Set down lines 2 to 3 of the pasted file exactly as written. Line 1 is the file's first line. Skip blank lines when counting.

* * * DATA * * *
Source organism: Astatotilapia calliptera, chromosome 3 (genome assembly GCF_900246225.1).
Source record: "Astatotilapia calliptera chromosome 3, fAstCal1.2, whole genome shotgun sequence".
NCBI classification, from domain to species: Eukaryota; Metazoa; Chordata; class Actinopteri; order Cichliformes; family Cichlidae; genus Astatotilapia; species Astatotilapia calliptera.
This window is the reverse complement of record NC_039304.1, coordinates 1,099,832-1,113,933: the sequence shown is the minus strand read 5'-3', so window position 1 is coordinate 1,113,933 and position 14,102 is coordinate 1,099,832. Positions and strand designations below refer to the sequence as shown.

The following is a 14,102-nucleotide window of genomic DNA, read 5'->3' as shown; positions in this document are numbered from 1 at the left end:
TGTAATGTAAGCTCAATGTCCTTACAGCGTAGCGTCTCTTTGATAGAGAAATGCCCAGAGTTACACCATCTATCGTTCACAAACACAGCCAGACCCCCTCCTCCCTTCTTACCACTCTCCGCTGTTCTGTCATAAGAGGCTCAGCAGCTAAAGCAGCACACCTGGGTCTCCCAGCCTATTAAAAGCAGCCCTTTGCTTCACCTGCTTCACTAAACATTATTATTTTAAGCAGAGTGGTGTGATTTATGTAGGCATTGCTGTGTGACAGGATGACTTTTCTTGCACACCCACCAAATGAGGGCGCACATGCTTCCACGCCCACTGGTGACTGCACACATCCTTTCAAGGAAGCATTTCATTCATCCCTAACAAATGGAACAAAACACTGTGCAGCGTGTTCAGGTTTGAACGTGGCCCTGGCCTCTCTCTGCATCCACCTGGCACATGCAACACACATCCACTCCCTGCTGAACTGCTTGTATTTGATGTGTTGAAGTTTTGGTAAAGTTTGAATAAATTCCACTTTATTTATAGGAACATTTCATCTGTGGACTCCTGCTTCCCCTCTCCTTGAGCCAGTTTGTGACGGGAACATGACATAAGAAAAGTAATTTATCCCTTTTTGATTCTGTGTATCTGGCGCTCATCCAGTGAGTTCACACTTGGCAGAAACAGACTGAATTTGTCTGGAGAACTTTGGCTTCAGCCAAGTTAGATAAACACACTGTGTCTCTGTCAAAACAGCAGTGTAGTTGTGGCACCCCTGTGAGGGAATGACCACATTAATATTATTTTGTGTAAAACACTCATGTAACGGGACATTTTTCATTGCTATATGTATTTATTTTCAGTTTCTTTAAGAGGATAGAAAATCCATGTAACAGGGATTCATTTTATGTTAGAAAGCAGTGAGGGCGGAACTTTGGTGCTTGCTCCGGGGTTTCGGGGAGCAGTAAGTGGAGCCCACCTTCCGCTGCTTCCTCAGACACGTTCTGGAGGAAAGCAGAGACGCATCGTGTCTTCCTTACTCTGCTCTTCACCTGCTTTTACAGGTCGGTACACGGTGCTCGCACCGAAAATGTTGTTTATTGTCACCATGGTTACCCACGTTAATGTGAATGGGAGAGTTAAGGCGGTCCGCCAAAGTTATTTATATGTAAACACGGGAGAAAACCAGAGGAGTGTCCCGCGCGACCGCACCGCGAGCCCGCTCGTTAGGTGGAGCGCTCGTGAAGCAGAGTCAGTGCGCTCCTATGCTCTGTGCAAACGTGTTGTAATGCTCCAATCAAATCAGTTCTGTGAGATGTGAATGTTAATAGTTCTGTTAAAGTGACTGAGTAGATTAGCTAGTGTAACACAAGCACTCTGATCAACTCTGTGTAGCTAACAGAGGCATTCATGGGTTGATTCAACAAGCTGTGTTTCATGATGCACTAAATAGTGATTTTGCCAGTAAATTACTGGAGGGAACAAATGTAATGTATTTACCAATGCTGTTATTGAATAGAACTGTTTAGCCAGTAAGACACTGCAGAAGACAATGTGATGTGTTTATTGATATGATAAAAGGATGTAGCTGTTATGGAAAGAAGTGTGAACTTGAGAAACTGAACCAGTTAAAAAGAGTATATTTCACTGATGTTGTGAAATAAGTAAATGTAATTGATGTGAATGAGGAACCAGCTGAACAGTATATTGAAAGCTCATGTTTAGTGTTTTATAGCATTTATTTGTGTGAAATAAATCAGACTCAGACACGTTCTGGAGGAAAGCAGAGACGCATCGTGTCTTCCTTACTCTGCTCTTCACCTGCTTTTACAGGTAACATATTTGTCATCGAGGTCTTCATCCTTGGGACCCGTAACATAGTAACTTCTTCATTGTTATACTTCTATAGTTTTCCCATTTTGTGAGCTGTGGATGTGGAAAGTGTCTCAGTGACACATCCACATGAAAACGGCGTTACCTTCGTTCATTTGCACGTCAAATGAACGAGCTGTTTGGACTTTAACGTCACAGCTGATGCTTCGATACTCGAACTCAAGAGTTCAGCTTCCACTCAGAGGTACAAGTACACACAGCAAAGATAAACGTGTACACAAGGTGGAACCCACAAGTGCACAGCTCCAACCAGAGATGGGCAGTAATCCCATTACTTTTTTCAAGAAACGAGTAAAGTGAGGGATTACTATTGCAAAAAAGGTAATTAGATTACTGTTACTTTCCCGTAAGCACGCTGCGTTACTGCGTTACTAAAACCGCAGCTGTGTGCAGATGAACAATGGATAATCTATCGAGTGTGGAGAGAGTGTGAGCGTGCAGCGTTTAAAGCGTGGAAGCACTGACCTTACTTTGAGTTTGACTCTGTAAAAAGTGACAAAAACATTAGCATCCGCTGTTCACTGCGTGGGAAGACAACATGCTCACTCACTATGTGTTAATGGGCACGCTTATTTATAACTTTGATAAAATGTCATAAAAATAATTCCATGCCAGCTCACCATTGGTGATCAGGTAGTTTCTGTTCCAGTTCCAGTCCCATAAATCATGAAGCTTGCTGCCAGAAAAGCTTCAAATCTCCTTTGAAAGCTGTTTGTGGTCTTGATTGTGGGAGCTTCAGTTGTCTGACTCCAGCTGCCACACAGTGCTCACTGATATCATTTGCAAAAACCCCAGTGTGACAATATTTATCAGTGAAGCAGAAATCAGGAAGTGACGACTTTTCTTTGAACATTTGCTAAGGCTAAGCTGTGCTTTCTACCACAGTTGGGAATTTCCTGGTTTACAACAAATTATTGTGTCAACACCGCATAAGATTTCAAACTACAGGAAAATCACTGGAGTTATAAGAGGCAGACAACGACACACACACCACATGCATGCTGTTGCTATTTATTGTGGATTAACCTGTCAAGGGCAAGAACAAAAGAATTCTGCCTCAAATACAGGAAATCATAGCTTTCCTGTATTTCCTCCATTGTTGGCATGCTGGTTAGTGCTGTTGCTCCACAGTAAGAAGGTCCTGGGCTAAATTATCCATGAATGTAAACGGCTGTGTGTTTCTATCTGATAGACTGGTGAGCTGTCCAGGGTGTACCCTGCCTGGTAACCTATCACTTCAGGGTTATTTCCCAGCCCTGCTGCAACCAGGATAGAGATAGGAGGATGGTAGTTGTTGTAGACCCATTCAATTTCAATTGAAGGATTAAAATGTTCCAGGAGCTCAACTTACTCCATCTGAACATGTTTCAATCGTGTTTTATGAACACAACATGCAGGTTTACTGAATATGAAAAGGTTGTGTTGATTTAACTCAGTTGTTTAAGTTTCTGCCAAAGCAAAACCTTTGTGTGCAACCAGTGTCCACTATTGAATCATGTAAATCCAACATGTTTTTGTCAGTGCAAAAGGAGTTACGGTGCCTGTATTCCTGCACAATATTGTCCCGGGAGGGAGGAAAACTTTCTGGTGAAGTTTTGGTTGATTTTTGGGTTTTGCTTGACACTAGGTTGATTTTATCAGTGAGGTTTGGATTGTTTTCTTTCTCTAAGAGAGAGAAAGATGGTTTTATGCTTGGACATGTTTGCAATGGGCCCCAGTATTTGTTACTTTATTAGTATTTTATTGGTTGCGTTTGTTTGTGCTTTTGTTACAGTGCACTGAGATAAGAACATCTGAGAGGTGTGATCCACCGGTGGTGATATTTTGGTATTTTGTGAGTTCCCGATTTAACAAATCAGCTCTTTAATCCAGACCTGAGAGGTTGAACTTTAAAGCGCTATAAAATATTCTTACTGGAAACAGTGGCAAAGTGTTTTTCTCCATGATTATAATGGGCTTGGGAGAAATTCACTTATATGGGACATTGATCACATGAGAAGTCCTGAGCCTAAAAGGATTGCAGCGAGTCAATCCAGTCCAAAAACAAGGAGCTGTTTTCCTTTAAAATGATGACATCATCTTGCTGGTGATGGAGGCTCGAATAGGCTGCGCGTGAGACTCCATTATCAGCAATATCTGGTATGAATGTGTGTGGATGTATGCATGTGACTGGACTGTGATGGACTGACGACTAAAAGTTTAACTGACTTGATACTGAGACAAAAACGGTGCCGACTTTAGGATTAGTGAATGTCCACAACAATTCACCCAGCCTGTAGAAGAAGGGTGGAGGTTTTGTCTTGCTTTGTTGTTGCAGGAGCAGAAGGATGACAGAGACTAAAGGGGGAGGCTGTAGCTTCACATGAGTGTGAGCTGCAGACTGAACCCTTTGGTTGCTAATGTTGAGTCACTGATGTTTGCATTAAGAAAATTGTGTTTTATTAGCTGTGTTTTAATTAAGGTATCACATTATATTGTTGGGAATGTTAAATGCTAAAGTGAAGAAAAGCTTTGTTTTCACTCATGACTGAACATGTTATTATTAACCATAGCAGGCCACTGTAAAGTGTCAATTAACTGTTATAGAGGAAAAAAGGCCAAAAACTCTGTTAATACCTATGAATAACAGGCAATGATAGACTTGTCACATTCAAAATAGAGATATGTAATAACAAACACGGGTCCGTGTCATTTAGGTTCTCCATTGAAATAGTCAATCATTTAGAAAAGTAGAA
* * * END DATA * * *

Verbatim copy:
Source record: "Astatotilapia calliptera chromosome 3, fAstCal1.2, whole genome shotgun sequence".
NCBI classification, from domain to species: Eukaryota; Metazoa; Chordata; class Actinopteri; order Cichliformes; family Cichlidae; genus Astatotilapia; species Astatotilapia calliptera.